JOURNAL ARTICLE

Hematopoietic stem cell transplantation in hemophagocytic lymphohistiocytosis: a single-center report of 48 patients

Marie Ouachée-Chardin, Caroline Elie, Geneviève de Saint Basile, Françoise Le Deist, Nizar Mahlaoui, Capucine Picard, Bénédicte Neven, Jean-Laurent Casanova, Marc Tardieu, Marina Cavazzana-Calvo, Stéphane Blanche, Alain Fischer
Pediatrics 2006, 117 (4): e743-50
16549504

OBJECTIVES: Familial hemophagocytic lymphohistiocytosis (FHLH) is a genetically determined disorder characterized by the early onset of fever, hepatosplenomegaly, central nervous system disease, thrombocytopenia, coagulation disorders, and hemophagocytosis. It is caused by genetic defects that impair T cell-mediated and natural cytotoxicity. Chemotherapy- or immunotherapy-based treatments can achieve remission. Hematopoietic stem cell transplantation (HSCT), however, is the only curative option, but optimal modalities and long-term outcome are not yet well known.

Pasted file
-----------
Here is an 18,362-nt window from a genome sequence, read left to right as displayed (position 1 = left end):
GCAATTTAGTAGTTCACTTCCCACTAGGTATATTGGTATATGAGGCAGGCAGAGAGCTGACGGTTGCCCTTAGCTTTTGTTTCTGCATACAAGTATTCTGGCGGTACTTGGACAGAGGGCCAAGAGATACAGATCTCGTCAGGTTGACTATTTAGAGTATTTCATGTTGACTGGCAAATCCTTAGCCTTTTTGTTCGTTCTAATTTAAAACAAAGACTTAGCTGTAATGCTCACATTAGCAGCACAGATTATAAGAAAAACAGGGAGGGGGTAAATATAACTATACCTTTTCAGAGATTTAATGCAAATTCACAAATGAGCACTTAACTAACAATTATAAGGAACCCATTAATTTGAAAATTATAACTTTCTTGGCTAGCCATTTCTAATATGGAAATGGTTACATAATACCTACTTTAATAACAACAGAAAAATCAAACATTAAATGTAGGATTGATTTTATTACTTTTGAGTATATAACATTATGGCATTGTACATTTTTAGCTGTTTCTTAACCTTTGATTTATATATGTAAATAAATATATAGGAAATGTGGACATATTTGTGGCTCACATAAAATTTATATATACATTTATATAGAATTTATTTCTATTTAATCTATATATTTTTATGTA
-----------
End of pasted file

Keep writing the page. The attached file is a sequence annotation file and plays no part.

METHODS: We retrospectively analyzed the outcome of HSCT that was performed in 48 consecutive patients who had FHLH and were treated in a single center between 1982 and 2004.

RESULTS: The overall survival was 58.5% with a median follow-up of 5.8 years and extending to 20 years. A combination of active disease and haploidentical HSCT had a poor prognosis because in this situation, HLH disease is more frequently associated with graft failure. Twelve patients received 2 transplants because of graft failure (n = 7) or secondary graft loss that led to HLH relapse (n = 5). Transplant-related toxicity essentially consisted in veno-occlusive disease, which occurred in 28% of transplants and was associated with young age, haploidentical transplantation, and the use of antithymocyte globulin (ATG) in the conditioning regimen. A sustained remission was achieved in all patients with a donor chimerism > or = 20% of leukocytes. Long-term sequelae were limited, because only 2 (7%) of 28 patients experienced a mild neurologic disorder.

CONCLUSIONS: This survey demonstrates the long-term efficacy of HSCT as a cure of FHLH. HSCT preserves quality of life. It shows that HSCT should be performed as early as a complete remission has been achieved. Additional studies are required to improve the procedure and reduce its toxic effects.

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